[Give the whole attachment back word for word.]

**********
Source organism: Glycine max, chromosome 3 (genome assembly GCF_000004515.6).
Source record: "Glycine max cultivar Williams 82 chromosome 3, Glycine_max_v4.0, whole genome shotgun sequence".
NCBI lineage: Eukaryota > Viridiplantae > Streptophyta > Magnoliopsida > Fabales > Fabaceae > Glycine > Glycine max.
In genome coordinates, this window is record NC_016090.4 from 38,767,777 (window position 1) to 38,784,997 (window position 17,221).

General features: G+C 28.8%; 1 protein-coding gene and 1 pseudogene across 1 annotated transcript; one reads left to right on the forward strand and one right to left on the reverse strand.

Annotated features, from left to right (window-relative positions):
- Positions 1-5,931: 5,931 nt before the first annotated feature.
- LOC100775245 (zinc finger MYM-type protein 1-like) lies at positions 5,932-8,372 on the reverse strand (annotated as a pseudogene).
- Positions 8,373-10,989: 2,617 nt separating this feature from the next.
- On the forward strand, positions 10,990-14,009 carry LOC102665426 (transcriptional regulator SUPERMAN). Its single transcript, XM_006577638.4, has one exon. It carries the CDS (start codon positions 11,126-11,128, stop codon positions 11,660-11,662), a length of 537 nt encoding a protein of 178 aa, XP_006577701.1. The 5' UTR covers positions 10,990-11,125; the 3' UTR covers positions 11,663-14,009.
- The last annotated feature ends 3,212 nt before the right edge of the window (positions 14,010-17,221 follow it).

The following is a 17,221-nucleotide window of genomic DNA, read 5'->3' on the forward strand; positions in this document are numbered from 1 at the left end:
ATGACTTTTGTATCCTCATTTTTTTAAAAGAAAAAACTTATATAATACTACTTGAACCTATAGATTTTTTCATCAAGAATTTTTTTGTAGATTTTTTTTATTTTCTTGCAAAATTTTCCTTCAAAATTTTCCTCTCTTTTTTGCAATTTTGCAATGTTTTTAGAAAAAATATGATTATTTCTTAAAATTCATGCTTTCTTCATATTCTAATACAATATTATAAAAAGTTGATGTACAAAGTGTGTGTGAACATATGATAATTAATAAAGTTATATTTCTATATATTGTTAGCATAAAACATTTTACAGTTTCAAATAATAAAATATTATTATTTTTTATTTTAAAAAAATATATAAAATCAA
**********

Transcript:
Source organism: Glycine max, chromosome 3 (genome assembly GCF_000004515.6).
Source record: "Glycine max cultivar Williams 82 chromosome 3, Glycine_max_v4.0, whole genome shotgun sequence".
NCBI lineage: Eukaryota > Viridiplantae > Streptophyta > Magnoliopsida > Fabales > Fabaceae > Glycine > Glycine max.
In genome coordinates, this window is record NC_016090.4 from 38,767,777 (window position 1) to 38,784,997 (window position 17,221).

General features: G+C 28.8%; 1 protein-coding gene and 1 pseudogene across 1 annotated transcript; one reads left to right on the forward strand and one right to left on the reverse strand.

Annotated features, from left to right (window-relative positions):
- Positions 1-5,931: 5,931 nt before the first annotated feature.
- LOC100775245 (zinc finger MYM-type protein 1-like) lies at positions 5,932-8,372 on the reverse strand (annotated as a pseudogene).
- Positions 8,373-10,989: 2,617 nt separating this feature from the next.
- On the forward strand, positions 10,990-14,009 carry LOC102665426 (transcriptional regulator SUPERMAN). Its single transcript, XM_006577638.4, has one exon. It carries the CDS (start codon positions 11,126-11,128, stop codon positions 11,660-11,662), a length of 537 nt encoding a protein of 178 aa, XP_006577701.1. The 5' UTR covers positions 10,990-11,125; the 3' UTR covers positions 11,663-14,009.
- The last annotated feature ends 3,212 nt before the right edge of the window (positions 14,010-17,221 follow it).

The following is a 17,221-nucleotide window of genomic DNA, read 5'->3' on the forward strand; positions in this document are numbered from 1 at the left end:
ATGACTTTTGTATCCTCATTTTTTTAAAAGAAAAAACTTATATAATACTACTTGAACCTATAGATTTTTTCATCAAGAATTTTTTTGTAGATTTTTTTTATTTTCTTGCAAAATTTTCCTTCAAAATTTTCCTCTCTTTTTTGCAATTTTGCAATGTTTTTAGAAAAAATATGATTATTTCTTAAAATTCATGCTTTCTTCATATTCTAATACAATATTATAAAAAGTTGATGTACAAAGTGTGTGTGAACATATGATAATTAATAAAGTTATATTTCTATATATTGTTAGCATAAAACATTTTACAGTTTCAAATAATAAAATATTATTATTTTTTATTTTAAAAAAATATATAAAATCAA